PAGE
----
The second half of the demo focuses on the other side of the conflict, lead by Lien—a young man who is experiencing first hand the effects of the war on those around him. He and his friends (who are just as unique as the members of the Black Apostate squadron) give us a stark look at the darker side of the war effort. That’s not to say that you don’t see that in the first half of the demo—there’s a whole battle sequence that makes it clear they are at war and death is just around the corner—but that pales in comparison to seeing three children desperate to join the war effort for no reason other than to stop the suffering of those around them. While the Black Apostates are fighting for a better tomorrow, the opposition simply wants a more peaceful existence in the present… and I don’t know about you, but I can relate to that a whole hell of a lot more. But, that isn’t to say that their aren’t pros and cons to both sides and that’s what I really like about Guilty Parade, it doesn’t attempt to showcase one side as better than the other, rather it simply lets you experience both perspectives and decide which YOU find most appealing. War is never completely black or white, but shades of grey and I definitely appreciate Nozori Games’s attempts to visualize that in their game.
In an effort to keep this short, I won’t drone on about the philosophical implications of the game further (lets save that for a completed version), and instead look at the game mechanics. Guilty Parade blends together the interactive elements of a point and click adventure game with the storytelling elements of a visual novel—and I’ll say its a pretty seemless marriage of the two styles. Your choices determine the course of the story (and in the case of Nemo, help shape his personality), which is pretty standard for a visual novel. But, here there is an added sense of weight to your choices since they don’t just affect you, but the entire course of the war and who knows how many countless lives, so you know, no pressure. The point and click elements are fun, allowing players to explore various locations and interact with items and people, much like you would in a game like Ace Attorney. It gives the player more to do than just answering questions, which I will admit can be pretty dull after awhile. The interface is clean and simple to use, though I will admit that it’s easy to get turned around at first (I spent a few minutes going around in circles while exploring the Black Apostate base early on), but once you get the hang of it there’s noting too complicated about it.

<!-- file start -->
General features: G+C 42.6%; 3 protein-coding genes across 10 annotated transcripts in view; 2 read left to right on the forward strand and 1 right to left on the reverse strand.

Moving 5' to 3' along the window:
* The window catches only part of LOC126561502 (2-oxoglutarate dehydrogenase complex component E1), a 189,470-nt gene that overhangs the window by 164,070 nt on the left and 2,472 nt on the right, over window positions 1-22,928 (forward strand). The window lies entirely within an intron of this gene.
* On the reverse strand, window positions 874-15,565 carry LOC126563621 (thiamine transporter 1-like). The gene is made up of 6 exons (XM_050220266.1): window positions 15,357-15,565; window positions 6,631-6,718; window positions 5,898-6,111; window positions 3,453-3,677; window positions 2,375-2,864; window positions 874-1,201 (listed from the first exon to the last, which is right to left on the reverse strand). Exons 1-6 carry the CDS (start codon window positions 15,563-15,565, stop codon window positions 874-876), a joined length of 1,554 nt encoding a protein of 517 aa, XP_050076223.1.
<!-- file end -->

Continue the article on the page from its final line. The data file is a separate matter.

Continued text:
All in all, this is one of the most put together demos I have played. The art assets are clean and pleasing to the eye, I especially liked how Nozori Games uses focus to direct our attention to certain aspects of their CGs—there’s a CG depicting the slow procession of defeated soldiers back into town after a brutal loss that first slowly pans up from their feet to their weary and worn faces, giving the player a chance to fully take in the full weight and emotion of the scene. The sprites are well done and while it does use the “anime style”, I liked that the character designs are unique and definitely fun to look at, though Oliver’s neck weirds me out a bit… That aside, I really enjoyed Guilty Parade and I am looking forward to playing the full game when it is released.